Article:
One possible way age-dependent changes in circadian rhythmicity is produced is through age-dependent decrease in the activity of the autonomic nervous system. Recently we verified the existence of an aging-related, significant decrease in amplitude of 24-hour rhythms in autonomic nervous system activity, as assessed in selected autonomic ganglia and their innervating territories in rats by measuring TH activity and 3H-acetylcholine synthesis [16]. Some of the results obtained are depicted in Fig. 1-3.

Acrophases of 24-hour rhythms in norepinephrine and acetylcholine synthesis depended on the autonomic component tested. In pre- or paravertebral ganglia of the sympathetic nervous system, like the superior cervical, stellate or coeliac-superior mesenteric ganglia, and in the adrenal medulla (in a way, a modified sympathetic ganglion itself), acrophases of rhythms in 3H-acetylcholine synthesis, an indicator of the activity of preganglionic cholinergic terminals, coincided with those of TH activity, an index of the synthesis of norepinephrine transmitter in postganglionic sympathetic neurons. In each of these tissues both parameters exhibited peak activities at night (Fig. 1-3). In the hypogastric (main pelvic) ganglia, which are mixed ganglia containing both sympathetic and parasympathetic neurons receiving preganglionic sympathetic spinal input via the hypogastric (lumbar cord) and preganglionic parasympathetic input via the pelvic nerves (sacral cord) we found two rather than one daily maxima in 3H-acetylcholine synthesis, coinciding with the scotophase and the photophase of daily photoperiod. Since a maximum in TH activity occurred, as in other ganglia tested, at night, it seemed feasible that the scotophase peak in acetylcholine synthesis corresponded to activation of preganglionic lumbar cord terminals, while the photophase peak corresponded to preganglionic sacral cord terminals (Fig. 1 and 2). In the heart, acrophases of 24-hour rhythms in TH activity and 3H-acetylcholine synthesis did not coincide, TH peaking at night whereas 3H-acetylcholine synthesis peaking during the day (Fig. 3).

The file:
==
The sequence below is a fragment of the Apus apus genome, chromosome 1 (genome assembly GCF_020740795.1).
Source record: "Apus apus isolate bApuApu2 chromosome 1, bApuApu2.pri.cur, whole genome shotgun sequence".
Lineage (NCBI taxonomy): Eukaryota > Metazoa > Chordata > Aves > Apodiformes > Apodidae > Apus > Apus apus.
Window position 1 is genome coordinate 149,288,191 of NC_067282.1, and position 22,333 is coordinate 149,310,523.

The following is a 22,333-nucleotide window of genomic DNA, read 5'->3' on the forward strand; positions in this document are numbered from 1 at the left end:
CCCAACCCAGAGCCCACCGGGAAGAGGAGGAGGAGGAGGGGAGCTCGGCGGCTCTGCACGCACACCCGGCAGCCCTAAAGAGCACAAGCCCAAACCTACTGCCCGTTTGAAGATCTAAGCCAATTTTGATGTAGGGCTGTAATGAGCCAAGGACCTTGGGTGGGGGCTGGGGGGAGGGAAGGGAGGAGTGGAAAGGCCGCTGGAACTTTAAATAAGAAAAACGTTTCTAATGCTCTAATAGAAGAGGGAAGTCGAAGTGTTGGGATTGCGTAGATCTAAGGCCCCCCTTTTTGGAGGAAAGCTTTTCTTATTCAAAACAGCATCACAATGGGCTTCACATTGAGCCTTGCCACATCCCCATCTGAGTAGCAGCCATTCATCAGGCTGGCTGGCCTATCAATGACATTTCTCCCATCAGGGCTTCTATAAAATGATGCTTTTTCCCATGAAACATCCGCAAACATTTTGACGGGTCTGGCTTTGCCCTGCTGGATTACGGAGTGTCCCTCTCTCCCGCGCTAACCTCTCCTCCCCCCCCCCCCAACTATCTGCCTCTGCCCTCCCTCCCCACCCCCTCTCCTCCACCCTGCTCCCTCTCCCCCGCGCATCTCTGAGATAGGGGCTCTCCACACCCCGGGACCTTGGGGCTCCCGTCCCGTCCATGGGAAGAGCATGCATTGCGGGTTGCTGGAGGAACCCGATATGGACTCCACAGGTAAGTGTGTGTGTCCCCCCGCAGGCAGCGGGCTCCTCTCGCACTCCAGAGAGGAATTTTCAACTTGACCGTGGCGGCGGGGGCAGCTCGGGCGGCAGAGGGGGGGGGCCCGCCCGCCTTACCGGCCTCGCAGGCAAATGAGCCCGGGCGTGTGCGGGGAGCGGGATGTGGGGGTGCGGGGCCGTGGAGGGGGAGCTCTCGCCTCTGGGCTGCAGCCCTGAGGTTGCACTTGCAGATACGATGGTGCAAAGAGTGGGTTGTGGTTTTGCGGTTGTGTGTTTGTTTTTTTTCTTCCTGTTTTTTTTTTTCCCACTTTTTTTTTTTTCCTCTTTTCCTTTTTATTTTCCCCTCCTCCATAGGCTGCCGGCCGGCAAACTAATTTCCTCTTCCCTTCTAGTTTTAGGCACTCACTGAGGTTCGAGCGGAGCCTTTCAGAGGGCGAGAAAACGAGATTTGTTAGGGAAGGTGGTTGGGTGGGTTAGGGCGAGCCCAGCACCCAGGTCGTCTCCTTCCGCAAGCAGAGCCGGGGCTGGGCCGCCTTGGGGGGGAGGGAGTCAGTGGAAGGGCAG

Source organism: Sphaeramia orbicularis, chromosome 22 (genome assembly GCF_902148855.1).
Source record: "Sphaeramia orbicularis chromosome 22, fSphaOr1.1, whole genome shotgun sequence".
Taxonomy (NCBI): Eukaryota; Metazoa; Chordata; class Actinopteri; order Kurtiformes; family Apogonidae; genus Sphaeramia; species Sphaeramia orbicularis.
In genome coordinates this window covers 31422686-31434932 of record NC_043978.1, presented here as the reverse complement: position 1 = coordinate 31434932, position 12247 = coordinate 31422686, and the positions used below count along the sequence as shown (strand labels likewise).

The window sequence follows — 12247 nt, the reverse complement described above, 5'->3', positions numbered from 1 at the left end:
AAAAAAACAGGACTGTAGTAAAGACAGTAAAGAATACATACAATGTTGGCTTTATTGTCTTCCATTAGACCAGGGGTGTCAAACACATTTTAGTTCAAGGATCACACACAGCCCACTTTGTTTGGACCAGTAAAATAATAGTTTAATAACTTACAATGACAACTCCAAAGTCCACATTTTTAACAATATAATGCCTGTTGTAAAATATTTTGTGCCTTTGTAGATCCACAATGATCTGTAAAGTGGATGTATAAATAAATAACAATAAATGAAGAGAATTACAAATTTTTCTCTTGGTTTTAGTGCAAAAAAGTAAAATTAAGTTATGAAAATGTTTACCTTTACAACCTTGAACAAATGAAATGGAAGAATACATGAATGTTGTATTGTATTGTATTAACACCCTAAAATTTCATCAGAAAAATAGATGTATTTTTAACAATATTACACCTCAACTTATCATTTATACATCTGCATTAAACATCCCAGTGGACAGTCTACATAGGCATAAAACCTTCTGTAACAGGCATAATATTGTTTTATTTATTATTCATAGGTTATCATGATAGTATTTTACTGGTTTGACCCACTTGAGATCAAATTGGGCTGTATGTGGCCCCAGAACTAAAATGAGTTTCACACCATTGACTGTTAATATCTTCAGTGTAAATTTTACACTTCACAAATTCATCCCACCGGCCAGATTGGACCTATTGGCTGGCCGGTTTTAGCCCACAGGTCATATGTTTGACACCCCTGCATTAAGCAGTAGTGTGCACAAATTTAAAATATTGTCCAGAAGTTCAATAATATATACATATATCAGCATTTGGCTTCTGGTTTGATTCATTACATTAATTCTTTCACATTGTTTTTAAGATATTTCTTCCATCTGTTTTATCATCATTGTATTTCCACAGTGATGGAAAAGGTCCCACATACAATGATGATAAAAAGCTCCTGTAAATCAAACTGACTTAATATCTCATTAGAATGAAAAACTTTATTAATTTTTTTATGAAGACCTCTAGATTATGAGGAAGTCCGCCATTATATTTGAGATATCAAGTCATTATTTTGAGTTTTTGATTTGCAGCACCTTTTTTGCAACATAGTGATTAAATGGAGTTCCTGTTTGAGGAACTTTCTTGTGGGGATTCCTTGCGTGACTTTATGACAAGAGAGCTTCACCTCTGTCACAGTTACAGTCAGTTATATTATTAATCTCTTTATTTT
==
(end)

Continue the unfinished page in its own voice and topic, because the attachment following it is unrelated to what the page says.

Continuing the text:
These results in selected autonomic territories are compatible with the sympathetic predominance during the activity phase, and the parasympathetic predominance during the resting phase, found during the day-night cycle in mammals [16]. For every of these rhythms examined, a decrease in amplitude with unmodified acrophases were found in aged rats. Therefore, our results, together with several studies measuring autonomic parameters at single time points underline a specific involvement of sympathetic, and to a less extent, parasympathetic dysregulation in senescent rats.

Among overt rhythms which have been shown to be of lower amplitude and/or phase-advanced in aging subjects is that of melatonin [17,18]. We recently reported an age-dependent, significant depression of pineal melatonin production in Sprague-Dawley rats [19]. We also observed that the effects of old age on circadian organization of the immune reaction were significantly counteracted by the evening administration of 10 or 100 micrograms of melatonin. Therefore, our observations are compatible with the view melatonin exerts a potent immunoenhancing activity in rats [19].